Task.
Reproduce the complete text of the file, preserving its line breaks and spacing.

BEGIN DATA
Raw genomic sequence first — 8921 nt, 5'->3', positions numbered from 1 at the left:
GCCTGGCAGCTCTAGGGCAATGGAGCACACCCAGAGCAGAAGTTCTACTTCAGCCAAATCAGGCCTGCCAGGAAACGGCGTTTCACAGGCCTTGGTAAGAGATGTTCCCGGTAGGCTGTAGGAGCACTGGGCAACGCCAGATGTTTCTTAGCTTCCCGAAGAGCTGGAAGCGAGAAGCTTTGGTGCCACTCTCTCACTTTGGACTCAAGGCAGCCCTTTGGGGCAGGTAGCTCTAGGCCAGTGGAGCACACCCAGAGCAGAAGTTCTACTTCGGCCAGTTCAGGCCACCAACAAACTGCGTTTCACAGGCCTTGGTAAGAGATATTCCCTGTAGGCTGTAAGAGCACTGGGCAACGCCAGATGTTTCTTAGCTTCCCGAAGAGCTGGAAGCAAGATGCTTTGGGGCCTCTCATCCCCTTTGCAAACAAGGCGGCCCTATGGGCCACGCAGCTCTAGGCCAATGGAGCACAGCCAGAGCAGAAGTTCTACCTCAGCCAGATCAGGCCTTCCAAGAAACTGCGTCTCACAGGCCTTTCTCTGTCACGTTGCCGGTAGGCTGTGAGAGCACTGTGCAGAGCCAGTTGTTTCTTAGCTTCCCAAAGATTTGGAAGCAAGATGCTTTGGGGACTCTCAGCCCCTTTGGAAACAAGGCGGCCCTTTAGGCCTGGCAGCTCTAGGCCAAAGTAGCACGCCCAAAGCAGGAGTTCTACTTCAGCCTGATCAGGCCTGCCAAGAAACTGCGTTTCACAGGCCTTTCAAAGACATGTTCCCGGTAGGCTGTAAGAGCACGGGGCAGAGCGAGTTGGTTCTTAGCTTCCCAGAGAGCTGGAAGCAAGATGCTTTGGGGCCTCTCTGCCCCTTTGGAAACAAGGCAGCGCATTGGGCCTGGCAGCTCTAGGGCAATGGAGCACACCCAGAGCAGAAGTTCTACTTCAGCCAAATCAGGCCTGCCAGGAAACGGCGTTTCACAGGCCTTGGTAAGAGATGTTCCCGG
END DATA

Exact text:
Raw genomic sequence first — 8921 nt, 5'->3', positions numbered from 1 at the left:
GCCTGGCAGCTCTAGGGCAATGGAGCACACCCAGAGCAGAAGTTCTACTTCAGCCAAATCAGGCCTGCCAGGAAACGGCGTTTCACAGGCCTTGGTAAGAGATGTTCCCGGTAGGCTGTAGGAGCACTGGGCAACGCCAGATGTTTCTTAGCTTCCCGAAGAGCTGGAAGCGAGAAGCTTTGGTGCCACTCTCTCACTTTGGACTCAAGGCAGCCCTTTGGGGCAGGTAGCTCTAGGCCAGTGGAGCACACCCAGAGCAGAAGTTCTACTTCGGCCAGTTCAGGCCACCAACAAACTGCGTTTCACAGGCCTTGGTAAGAGATATTCCCTGTAGGCTGTAAGAGCACTGGGCAACGCCAGATGTTTCTTAGCTTCCCGAAGAGCTGGAAGCAAGATGCTTTGGGGCCTCTCATCCCCTTTGCAAACAAGGCGGCCCTATGGGCCACGCAGCTCTAGGCCAATGGAGCACAGCCAGAGCAGAAGTTCTACCTCAGCCAGATCAGGCCTTCCAAGAAACTGCGTCTCACAGGCCTTTCTCTGTCACGTTGCCGGTAGGCTGTGAGAGCACTGTGCAGAGCCAGTTGTTTCTTAGCTTCCCAAAGATTTGGAAGCAAGATGCTTTGGGGACTCTCAGCCCCTTTGGAAACAAGGCGGCCCTTTAGGCCTGGCAGCTCTAGGCCAAAGTAGCACGCCCAAAGCAGGAGTTCTACTTCAGCCTGATCAGGCCTGCCAAGAAACTGCGTTTCACAGGCCTTTCAAAGACATGTTCCCGGTAGGCTGTAAGAGCACGGGGCAGAGCGAGTTGGTTCTTAGCTTCCCAGAGAGCTGGAAGCAAGATGCTTTGGGGCCTCTCTGCCCCTTTGGAAACAAGGCAGCGCATTGGGCCTGGCAGCTCTAGGGCAATGGAGCACACCCAGAGCAGAAGTTCTACTTCAGCCAAATCAGGCCTGCCAGGAAACGGCGTTTCACAGGCCTTGGTAAGAGATGTTCCCGG